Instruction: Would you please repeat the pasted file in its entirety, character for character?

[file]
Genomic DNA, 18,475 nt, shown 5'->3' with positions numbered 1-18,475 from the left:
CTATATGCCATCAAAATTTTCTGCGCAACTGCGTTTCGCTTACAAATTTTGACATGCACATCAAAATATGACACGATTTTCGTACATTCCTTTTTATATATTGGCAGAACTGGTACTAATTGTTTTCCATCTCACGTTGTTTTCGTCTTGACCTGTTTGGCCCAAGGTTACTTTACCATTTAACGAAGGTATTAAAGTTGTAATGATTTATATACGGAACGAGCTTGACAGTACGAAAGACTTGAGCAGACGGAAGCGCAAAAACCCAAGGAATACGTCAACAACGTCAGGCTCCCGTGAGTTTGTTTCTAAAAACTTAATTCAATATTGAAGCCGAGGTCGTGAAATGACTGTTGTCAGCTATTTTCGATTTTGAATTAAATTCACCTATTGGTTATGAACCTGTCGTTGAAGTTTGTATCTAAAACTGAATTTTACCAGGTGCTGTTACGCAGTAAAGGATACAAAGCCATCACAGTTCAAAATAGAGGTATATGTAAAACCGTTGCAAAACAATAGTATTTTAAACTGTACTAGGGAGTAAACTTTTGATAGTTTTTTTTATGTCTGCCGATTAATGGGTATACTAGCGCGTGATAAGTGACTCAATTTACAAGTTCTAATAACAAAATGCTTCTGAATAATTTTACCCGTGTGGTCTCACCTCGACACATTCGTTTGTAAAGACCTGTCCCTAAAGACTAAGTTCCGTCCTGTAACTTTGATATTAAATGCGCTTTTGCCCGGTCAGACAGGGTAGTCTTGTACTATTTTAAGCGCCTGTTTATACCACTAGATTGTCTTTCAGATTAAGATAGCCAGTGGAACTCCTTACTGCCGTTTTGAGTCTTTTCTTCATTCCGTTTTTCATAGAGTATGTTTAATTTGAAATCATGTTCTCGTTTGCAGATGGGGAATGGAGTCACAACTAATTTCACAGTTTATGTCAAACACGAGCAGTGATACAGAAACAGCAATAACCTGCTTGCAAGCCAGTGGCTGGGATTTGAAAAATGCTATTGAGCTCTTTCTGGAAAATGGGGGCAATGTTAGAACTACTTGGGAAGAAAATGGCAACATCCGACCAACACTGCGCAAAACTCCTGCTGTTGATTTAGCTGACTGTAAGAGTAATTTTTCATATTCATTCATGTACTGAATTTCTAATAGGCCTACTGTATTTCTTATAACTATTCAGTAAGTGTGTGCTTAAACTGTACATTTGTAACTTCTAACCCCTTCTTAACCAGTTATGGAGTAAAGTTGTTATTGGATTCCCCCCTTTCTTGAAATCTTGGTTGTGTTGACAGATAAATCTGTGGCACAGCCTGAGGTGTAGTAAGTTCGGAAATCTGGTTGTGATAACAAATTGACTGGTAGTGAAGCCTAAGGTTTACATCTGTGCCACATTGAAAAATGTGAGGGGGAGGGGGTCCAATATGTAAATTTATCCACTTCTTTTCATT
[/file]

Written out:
Genomic DNA, 18,475 nt, shown 5'->3' with positions numbered 1-18,475 from the left:
CTATATGCCATCAAAATTTTCTGCGCAACTGCGTTTCGCTTACAAATTTTGACATGCACATCAAAATATGACACGATTTTCGTACATTCCTTTTTATATATTGGCAGAACTGGTACTAATTGTTTTCCATCTCACGTTGTTTTCGTCTTGACCTGTTTGGCCCAAGGTTACTTTACCATTTAACGAAGGTATTAAAGTTGTAATGATTTATATACGGAACGAGCTTGACAGTACGAAAGACTTGAGCAGACGGAAGCGCAAAAACCCAAGGAATACGTCAACAACGTCAGGCTCCCGTGAGTTTGTTTCTAAAAACTTAATTCAATATTGAAGCCGAGGTCGTGAAATGACTGTTGTCAGCTATTTTCGATTTTGAATTAAATTCACCTATTGGTTATGAACCTGTCGTTGAAGTTTGTATCTAAAACTGAATTTTACCAGGTGCTGTTACGCAGTAAAGGATACAAAGCCATCACAGTTCAAAATAGAGGTATATGTAAAACCGTTGCAAAACAATAGTATTTTAAACTGTACTAGGGAGTAAACTTTTGATAGTTTTTTTTATGTCTGCCGATTAATGGGTATACTAGCGCGTGATAAGTGACTCAATTTACAAGTTCTAATAACAAAATGCTTCTGAATAATTTTACCCGTGTGGTCTCACCTCGACACATTCGTTTGTAAAGACCTGTCCCTAAAGACTAAGTTCCGTCCTGTAACTTTGATATTAAATGCGCTTTTGCCCGGTCAGACAGGGTAGTCTTGTACTATTTTAAGCGCCTGTTTATACCACTAGATTGTCTTTCAGATTAAGATAGCCAGTGGAACTCCTTACTGCCGTTTTGAGTCTTTTCTTCATTCCGTTTTTCATAGAGTATGTTTAATTTGAAATCATGTTCTCGTTTGCAGATGGGGAATGGAGTCACAACTAATTTCACAGTTTATGTCAAACACGAGCAGTGATACAGAAACAGCAATAACCTGCTTGCAAGCCAGTGGCTGGGATTTGAAAAATGCTATTGAGCTCTTTCTGGAAAATGGGGGCAATGTTAGAACTACTTGGGAAGAAAATGGCAACATCCGACCAACACTGCGCAAAACTCCTGCTGTTGATTTAGCTGACTGTAAGAGTAATTTTTCATATTCATTCATGTACTGAATTTCTAATAGGCCTACTGTATTTCTTATAACTATTCAGTAAGTGTGTGCTTAAACTGTACATTTGTAACTTCTAACCCCTTCTTAACCAGTTATGGAGTAAAGTTGTTATTGGATTCCCCCCTTTCTTGAAATCTTGGTTGTGTTGACAGATAAATCTGTGGCACAGCCTGAGGTGTAGTAAGTTCGGAAATCTGGTTGTGATAACAAATTGACTGGTAGTGAAGCCTAAGGTTTACATCTGTGCCACATTGAAAAATGTGAGGGGGAGGGGGTCCAATATGTAAATTTATCCACTTCTTTTCATT